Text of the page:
Consider these: Tim Seaman, the recently-retired multi-national walk king, is also Rachel Seaman's husband and Maria Michta's coach.  Mike Rohl, the head track coach at Pennsylvania's Mansfield University, is both husband of Michelle Rohl, the now-deposed women's 20K record-holder and personal coach of Mannozzi. 

   Husband-and-wife Dave Talcott and Erin Taylor-Talcott are the love match founded originally by a search for training partners.
 
   Dave T (13th American in 1:44:08) continues as one of the world's finest Masters walkers, and Erin T-T continues proving herself over both shorter and longer routes.  Among other accomplishments, she's the American women's 50K record-holder at 4:33:23.

  Fact is that, with Stroupe likely the only USA male to be nominated for the Taicang 50K, she'd like nothing better than to be named to walk the 50K, too.

   But it's likely to be a hot-button civil rights issue she'll take to the courts on the basic
argument that - since there's no women's 50K on the Olympic/World Championships program - she's an out-and-out victim of gender bias.

   Expect to read some more about this matter in upcoming weeks, on the road to Taicang.
  The World Cup of Racewalking has been going on - basically biennially - since the first
edition, held in Lugano, Switzerland, in 1961.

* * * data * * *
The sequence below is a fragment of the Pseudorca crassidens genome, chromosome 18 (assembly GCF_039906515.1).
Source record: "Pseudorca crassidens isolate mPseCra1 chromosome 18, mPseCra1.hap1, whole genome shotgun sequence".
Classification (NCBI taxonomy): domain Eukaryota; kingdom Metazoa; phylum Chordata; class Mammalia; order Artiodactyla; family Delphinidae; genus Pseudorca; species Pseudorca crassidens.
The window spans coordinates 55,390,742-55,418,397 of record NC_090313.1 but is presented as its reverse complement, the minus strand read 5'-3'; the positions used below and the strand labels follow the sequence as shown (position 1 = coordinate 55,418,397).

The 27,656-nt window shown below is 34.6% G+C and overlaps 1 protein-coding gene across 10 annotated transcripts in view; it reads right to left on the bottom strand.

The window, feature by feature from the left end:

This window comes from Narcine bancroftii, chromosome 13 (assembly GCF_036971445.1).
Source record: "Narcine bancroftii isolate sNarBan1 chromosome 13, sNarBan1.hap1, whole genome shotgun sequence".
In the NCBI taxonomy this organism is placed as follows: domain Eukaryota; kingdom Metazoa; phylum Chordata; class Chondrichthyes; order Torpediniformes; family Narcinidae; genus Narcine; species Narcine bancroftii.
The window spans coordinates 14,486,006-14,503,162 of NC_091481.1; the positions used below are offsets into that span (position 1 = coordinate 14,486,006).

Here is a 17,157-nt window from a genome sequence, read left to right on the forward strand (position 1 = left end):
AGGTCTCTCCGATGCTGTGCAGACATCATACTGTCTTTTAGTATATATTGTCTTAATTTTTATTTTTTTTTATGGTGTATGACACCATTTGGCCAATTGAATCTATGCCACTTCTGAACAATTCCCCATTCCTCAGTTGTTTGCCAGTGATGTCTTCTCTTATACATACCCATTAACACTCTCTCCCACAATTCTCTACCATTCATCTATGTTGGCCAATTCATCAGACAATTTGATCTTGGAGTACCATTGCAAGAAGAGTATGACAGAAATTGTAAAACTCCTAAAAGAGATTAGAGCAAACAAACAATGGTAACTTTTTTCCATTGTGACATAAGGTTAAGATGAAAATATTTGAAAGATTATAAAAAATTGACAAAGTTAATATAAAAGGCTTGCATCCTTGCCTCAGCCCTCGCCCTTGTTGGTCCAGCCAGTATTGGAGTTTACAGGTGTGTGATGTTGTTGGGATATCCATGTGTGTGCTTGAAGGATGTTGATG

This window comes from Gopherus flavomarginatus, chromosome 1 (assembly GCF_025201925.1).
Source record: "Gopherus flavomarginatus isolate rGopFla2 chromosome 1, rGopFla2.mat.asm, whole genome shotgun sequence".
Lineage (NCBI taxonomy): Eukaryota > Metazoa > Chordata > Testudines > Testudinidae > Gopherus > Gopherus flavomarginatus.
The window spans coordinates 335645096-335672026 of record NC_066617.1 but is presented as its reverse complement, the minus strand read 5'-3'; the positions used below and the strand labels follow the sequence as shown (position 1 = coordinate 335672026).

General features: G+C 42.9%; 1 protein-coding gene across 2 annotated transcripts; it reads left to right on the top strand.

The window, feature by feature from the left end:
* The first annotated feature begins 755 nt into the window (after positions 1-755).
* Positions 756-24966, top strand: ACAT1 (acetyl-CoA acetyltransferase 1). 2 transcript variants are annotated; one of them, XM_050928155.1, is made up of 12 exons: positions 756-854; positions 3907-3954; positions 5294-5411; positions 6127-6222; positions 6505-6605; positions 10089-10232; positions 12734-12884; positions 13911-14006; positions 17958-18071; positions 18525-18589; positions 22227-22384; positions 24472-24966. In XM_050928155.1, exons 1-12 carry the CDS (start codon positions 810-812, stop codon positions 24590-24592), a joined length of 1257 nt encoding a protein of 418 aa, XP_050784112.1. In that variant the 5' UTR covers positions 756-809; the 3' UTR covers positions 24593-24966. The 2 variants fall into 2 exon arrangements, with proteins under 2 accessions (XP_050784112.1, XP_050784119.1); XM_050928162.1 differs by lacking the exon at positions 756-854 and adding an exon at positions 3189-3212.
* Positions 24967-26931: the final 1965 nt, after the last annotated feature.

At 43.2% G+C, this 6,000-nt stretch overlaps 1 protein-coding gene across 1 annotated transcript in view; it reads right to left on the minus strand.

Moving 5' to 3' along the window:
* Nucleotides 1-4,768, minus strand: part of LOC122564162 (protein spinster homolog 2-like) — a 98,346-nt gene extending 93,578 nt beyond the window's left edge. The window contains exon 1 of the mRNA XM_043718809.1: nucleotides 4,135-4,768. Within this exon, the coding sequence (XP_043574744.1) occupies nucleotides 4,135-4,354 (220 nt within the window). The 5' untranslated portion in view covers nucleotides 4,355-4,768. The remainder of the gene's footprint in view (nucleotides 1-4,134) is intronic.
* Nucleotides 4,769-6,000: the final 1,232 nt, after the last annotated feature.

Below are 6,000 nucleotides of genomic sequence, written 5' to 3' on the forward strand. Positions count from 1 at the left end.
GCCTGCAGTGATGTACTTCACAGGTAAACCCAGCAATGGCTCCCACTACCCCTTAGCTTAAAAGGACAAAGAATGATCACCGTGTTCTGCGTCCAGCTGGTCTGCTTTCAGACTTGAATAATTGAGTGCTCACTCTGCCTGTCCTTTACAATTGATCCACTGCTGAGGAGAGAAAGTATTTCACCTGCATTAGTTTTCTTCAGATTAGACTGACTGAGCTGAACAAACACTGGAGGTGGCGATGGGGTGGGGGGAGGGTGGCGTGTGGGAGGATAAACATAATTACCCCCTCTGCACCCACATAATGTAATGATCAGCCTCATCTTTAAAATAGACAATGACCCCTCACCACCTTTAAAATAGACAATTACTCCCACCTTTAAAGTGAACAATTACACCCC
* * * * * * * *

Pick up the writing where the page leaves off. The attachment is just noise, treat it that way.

Twice - the 1987 event held in NYC's Central Park, and the 1991 event staged through downtown San Jose, California - the USA has played the role of gracious host.

  Through those 25 previous World Cups, however, Team USA has never enjoyed a podium position.
   
High-water marks are fifths by the 1973 USA men in Lugano, and the 1979 USA women in
Eschborn, Germany.
    
Lone USA medalist at all these World Cups has been National Track and Field Hall of Famer Ron Laird, with his thirds in the 20Ks of 1967 and 1973.

  In other words, Team USA will have a lot of catching up to do in Taicang.

  The Russians, Chinese, Koreans, Mexicans, Spaniards, Italians, Austraians, Portuguese, Czechs, French and others continue to lead the world. They have real national programs. Team USA remains a member of the "chase pack."

   With no built-in development system - the NCAA schools steering clear, only the NAIA schools taking a pro-active stance, and 48 of 50 states shunning high school racewalking - it's still pretty much hit-and-miss in this country.   But you know that Maria Michta, John Nunn, Patrick Stroupe & Co. will give their all in Taicang, and they'd appreciate your support.